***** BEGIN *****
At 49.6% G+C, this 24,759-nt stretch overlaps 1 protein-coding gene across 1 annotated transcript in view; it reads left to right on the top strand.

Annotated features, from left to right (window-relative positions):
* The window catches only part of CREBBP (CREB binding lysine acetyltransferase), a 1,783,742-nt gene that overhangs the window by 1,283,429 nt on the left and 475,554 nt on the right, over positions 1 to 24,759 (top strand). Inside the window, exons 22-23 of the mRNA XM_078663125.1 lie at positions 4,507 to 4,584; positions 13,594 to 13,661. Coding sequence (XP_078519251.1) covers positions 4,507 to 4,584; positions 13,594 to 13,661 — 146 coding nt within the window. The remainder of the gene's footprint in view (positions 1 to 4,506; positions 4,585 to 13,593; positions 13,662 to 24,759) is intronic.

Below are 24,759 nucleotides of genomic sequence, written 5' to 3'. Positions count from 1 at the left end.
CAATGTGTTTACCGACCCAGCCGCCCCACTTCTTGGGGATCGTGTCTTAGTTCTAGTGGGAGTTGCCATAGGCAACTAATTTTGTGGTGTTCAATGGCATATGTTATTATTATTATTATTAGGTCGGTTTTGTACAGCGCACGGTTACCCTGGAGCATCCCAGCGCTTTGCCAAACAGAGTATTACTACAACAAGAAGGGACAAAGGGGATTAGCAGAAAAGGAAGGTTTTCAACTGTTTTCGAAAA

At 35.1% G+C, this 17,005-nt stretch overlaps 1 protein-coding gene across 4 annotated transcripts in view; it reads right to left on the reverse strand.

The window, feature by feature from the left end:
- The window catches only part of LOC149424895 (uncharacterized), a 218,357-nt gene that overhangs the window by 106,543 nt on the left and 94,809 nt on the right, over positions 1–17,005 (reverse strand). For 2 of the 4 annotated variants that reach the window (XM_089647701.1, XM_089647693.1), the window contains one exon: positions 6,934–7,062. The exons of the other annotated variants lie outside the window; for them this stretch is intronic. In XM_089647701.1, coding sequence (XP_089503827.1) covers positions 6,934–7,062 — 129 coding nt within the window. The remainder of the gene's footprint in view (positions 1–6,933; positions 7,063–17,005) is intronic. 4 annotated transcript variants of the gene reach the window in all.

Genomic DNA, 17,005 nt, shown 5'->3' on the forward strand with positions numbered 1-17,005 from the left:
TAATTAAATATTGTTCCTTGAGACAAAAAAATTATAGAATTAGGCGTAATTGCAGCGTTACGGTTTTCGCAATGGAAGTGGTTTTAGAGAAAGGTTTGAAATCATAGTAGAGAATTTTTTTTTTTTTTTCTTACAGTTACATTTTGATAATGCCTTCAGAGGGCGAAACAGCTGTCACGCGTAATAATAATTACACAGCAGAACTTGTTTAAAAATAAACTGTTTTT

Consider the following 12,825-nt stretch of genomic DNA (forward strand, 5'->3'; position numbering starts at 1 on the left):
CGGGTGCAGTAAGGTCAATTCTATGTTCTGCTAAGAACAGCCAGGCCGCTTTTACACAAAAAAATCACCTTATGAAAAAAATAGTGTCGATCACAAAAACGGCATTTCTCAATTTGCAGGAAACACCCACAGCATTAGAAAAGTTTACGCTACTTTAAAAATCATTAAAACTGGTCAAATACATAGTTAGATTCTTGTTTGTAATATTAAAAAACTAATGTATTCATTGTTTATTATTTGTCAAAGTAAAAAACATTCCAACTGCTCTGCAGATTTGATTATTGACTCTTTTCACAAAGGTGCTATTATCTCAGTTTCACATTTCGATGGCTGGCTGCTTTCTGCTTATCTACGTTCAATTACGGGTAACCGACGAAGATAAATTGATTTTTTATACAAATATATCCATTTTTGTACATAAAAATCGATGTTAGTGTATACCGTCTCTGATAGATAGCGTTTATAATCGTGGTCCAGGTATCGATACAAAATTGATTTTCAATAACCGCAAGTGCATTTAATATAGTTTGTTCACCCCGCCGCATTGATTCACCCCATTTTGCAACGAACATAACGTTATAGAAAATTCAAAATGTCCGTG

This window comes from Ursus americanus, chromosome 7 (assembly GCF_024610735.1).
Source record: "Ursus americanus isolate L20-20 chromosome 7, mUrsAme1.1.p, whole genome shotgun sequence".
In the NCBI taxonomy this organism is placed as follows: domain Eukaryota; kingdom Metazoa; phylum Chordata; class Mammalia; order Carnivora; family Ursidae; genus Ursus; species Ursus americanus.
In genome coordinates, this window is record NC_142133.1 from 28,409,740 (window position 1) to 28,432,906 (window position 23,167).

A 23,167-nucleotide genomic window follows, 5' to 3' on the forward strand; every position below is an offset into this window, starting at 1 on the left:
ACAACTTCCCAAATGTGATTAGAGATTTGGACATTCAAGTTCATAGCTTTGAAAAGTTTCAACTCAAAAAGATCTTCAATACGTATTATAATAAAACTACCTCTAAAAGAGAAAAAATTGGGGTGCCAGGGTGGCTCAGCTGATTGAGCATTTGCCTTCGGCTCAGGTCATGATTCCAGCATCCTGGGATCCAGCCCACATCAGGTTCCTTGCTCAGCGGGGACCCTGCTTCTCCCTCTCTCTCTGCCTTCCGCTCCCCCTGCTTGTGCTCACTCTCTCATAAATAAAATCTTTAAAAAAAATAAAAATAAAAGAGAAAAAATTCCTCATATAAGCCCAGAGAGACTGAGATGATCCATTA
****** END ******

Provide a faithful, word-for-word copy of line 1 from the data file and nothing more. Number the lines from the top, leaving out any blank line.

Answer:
At 49.6% G+C, this 24,759-nt stretch overlaps 1 protein-coding gene across 1 annotated transcript in view; it reads left to right on the top strand.